In the aftermath of the massacre of 12 members of the French satirical magazine Charlie Hebdo, political cartoonists have had to defend their craft. But leading Canadian cartoonists were united on one front: It’s their job to be defiant.
But is there a line between acts of defiance and being just plain offensive? Cartoonists interviewed by The Ryersonian found three general principles that govern the creation of political cartoons.
Rule # 1: It has to be considered fair comment.
Numerous Canadians may be familiar with one recent cartoon that sparked a controversy during the Toronto mayoral race. Andy Donato, art director and part-time editorial cartoonist for the Toronto Sun for more than 50 years, was criticized for a cartoon he drew during Toronto’s last municipal election. The image, criticized by many as “racist and sexist,” showed mayoral candidate Olivia Chow standing on her deceased husband Jack Layton’s coat tail, depicted in communist clothing with exaggerated “asian” styled eyes.
Donato takes the criticism in stride. “I just ignore it really. If they phone me I will discuss it on the phone and argue,” he says. “I don’t deliberately try to be offensive. I’m just trying to make a point.”
The Sun defended the cartoon, arguing that it was, “intended as political comment and in no way intended to carry any racial or ethnic connotations.” Donato’s cartoons, the paper added, often exaggerate physical attributes of a person, despite their race or ethnicity.
“You don’t draw a cartoon that has nothing to do with the subject just to attack the person,” Donato says. Cartoonists can be as fierce as they want. “As long as it’s fair comment, that’s all they have to worry about,” he says.
Donato also says that political cartooning today is no more risqué than it was during the 1970s. “It’s pretty much stayed the same,” he says. “When I go back and look at what I did on Trudeau and Mulroney, it was pretty tough stuff.”
Although Donato shows no remorse and has made no effort, The Sun did later print an apology over offending others with this cartoon.
Other cartoonists argue that things have changed over the years.
Margaret Conrad, a historian at the University of New Brunswick who has researched major Canadian cartoonists, says young cartoonists need to be edgier because the times are edgier. Conrad says that today’s society has reached a new level of aggression and there is less courtesy or civility in numerous contexts, like political campaigns.
It’s not just cartoons that are getting more audacious.
“The shrinking market for editorial cartoons means pushing boundaries more and more,” says Wes Tyrell, President of The Association of Canadian Editorial Cartoonists (ACEC), and cartoonist for Yahoo.
“So few people procure this type of work right now,” Tyrell says. “You have to be able to stand out or you’re not even going to get your foot in the door.”
Tyrell admits to self-censoring and says there are limits to what he can and cannot draw.
“There are not many places in the world that would publish the way Hebdo did,” he says. “At every publication there is an editor who will say, ‘No this is not our audience, and we cannot work with this.’ And this was an enormous issue for people at publications in Canada.”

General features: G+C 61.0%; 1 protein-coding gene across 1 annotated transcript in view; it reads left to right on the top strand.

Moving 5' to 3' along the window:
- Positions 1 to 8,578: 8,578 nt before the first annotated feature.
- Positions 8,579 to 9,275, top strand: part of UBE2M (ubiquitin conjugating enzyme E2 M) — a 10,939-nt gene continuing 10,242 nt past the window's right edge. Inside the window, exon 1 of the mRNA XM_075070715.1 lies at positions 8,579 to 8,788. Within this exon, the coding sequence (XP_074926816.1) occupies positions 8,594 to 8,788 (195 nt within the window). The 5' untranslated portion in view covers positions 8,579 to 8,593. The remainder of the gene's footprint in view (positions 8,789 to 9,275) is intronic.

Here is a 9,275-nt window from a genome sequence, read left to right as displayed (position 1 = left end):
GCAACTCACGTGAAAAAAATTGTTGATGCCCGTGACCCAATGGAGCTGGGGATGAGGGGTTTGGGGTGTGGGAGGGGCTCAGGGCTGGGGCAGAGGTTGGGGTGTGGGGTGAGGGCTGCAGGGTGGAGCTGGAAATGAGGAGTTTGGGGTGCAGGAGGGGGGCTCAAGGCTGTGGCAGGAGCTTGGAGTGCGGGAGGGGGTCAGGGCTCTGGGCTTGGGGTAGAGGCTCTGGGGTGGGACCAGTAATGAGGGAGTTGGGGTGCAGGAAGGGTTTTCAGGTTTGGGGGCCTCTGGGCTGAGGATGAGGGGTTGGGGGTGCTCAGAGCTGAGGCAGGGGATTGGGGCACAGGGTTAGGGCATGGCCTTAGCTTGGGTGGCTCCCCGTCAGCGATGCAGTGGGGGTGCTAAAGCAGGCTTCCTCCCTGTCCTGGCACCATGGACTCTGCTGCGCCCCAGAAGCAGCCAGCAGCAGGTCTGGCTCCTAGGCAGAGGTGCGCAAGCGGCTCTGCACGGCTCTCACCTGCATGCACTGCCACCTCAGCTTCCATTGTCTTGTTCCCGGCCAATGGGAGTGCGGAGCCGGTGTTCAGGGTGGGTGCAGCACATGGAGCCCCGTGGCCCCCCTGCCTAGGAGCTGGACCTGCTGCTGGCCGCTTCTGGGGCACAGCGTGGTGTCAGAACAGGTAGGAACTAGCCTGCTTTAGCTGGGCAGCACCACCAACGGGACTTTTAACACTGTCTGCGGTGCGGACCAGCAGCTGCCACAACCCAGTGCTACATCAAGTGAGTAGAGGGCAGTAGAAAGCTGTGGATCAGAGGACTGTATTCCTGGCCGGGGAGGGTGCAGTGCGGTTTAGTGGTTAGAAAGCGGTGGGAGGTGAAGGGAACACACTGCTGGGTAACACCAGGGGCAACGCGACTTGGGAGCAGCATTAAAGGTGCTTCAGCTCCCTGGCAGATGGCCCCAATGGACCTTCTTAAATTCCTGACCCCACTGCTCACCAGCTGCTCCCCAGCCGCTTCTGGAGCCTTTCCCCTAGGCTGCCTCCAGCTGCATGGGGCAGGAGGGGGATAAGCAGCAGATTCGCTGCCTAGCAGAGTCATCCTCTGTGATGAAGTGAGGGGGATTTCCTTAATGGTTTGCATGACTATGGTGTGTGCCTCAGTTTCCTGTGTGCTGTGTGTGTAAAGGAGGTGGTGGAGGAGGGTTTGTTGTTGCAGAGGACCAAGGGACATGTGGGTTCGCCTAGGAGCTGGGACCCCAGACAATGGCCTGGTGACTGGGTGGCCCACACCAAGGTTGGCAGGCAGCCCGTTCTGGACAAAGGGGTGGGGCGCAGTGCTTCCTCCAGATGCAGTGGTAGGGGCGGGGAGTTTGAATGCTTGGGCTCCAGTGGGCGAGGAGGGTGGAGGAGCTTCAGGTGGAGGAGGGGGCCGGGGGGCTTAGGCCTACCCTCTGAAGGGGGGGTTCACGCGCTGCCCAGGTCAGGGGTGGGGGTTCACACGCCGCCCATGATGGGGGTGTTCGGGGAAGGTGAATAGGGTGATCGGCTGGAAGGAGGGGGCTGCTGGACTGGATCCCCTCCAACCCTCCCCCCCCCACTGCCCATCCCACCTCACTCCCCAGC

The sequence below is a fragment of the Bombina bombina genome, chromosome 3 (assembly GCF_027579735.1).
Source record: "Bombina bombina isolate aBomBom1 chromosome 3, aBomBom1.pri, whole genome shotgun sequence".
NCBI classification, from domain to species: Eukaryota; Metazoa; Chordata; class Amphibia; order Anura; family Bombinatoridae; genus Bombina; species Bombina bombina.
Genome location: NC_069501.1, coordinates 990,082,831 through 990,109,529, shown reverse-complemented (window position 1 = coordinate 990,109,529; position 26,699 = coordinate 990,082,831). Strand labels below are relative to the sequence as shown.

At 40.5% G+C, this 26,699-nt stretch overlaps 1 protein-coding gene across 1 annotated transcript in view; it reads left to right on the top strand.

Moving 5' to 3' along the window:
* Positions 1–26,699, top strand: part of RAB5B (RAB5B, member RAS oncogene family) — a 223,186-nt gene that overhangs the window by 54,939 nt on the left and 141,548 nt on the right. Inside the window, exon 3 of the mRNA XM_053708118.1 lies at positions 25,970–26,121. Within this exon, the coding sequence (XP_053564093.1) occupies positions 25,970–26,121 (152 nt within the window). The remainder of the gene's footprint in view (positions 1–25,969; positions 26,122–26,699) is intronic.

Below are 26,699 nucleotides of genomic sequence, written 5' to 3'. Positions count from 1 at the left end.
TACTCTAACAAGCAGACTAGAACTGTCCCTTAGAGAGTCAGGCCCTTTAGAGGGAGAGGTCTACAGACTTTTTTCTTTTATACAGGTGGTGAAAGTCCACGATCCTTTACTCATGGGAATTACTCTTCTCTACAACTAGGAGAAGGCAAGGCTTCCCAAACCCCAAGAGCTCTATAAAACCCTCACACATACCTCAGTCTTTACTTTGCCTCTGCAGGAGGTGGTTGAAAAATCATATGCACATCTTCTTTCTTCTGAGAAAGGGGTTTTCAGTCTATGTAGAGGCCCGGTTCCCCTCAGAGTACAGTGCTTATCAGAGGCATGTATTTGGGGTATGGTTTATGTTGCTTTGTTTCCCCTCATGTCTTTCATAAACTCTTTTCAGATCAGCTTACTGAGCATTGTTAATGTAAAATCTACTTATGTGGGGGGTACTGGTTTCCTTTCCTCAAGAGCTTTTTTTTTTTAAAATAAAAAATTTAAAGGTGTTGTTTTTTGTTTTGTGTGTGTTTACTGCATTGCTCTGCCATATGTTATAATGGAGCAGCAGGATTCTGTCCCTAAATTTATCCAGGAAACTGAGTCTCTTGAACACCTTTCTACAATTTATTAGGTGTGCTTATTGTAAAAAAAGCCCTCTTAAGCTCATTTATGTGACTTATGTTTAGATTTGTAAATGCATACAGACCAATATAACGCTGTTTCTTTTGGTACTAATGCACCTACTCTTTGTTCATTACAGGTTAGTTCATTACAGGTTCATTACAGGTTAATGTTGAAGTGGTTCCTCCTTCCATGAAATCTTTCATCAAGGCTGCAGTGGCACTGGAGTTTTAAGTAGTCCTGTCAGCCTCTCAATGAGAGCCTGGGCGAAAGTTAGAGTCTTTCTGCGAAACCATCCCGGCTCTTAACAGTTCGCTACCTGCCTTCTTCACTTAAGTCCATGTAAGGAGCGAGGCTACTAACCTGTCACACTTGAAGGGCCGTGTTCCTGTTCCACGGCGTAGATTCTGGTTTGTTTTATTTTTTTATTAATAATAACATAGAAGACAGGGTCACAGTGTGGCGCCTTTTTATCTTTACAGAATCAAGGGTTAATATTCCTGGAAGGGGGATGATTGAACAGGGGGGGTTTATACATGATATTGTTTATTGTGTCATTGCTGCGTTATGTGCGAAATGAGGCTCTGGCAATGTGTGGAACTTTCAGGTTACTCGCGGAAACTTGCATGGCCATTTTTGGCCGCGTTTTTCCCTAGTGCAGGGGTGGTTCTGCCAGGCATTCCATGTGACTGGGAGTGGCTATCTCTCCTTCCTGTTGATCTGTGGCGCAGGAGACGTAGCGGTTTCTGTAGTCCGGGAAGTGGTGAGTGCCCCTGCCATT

Rule # 2: Know your audience.
Audience was a determining factor in decision-making related to the Hebdo cartoons. Most major Canadian publications did not re-publish the images because they decided the Canadian audience and the Canadian context are different.
“Charlie Hebdo’s mission and values are foreign to us in every sense. Canada and Toronto are richly multicultural,” wrote John Cruickshank, Publisher of The Toronto Star, in an opinion piece on dealing with the newspaper’s decision not to reprint the images.
Tyrell agrees. “You must be bold, but the standards in Canada are completely different from standards in Europe or even in Quebec, where cartooning standards are more akin with France and Hebdo, taking more risks with an underground flavor,” he says.
Tyrell adds that the line between defiance and being too offensive also depends on the platform. Drawing for Yahoo, there are some subjects Tyrell won’t touch: nudity, harsh profanity or priests with pedophilia. While these topics would work on a satire platform, he believes they would be too much for Yahoo.
“Everybody has a little bell in their heads, and the bell will go off at some point,” Tyrell says. “You’re not drawing and thinking to yourself ‘this is not politically correct.’ It’s more that you’ve got a feel for the sensitivity of the editor, and you just know that it won’t work.”
Rule # 3: History and context matter
While Conrad’s research on the history of cartoonists has led her to conclude cartoonists are more provocative than ever, she agrees there are limits.
“If cartoonists started to produce a series of anti-Semitic cartoons at this point in history, they would risk running into problems with the current laws on hate literature,” (Conrad) says. “We do self-censor. The question is what do we self-censor now?”
Timing also matters. A cartoonist’s success, she says, can depend a lot on recognizing a major controversy and “inserting themselves at the right time.”
Conrad says that cartooning has always been a risky business and there’s always the risk their work will offend and drive away readers. “On the other hand, you do plant the message, even when people hate you,” Conrad says. “(Success) is all about being talked about, right?”
Lindsay Fitzgerald is a fourth-year journalism student at Ryerson University and a research assistant for the ethics committee of the Canadian Association of Journalists (CAJ). She is interested in politics, national security, minority issues and documentary filmmaking.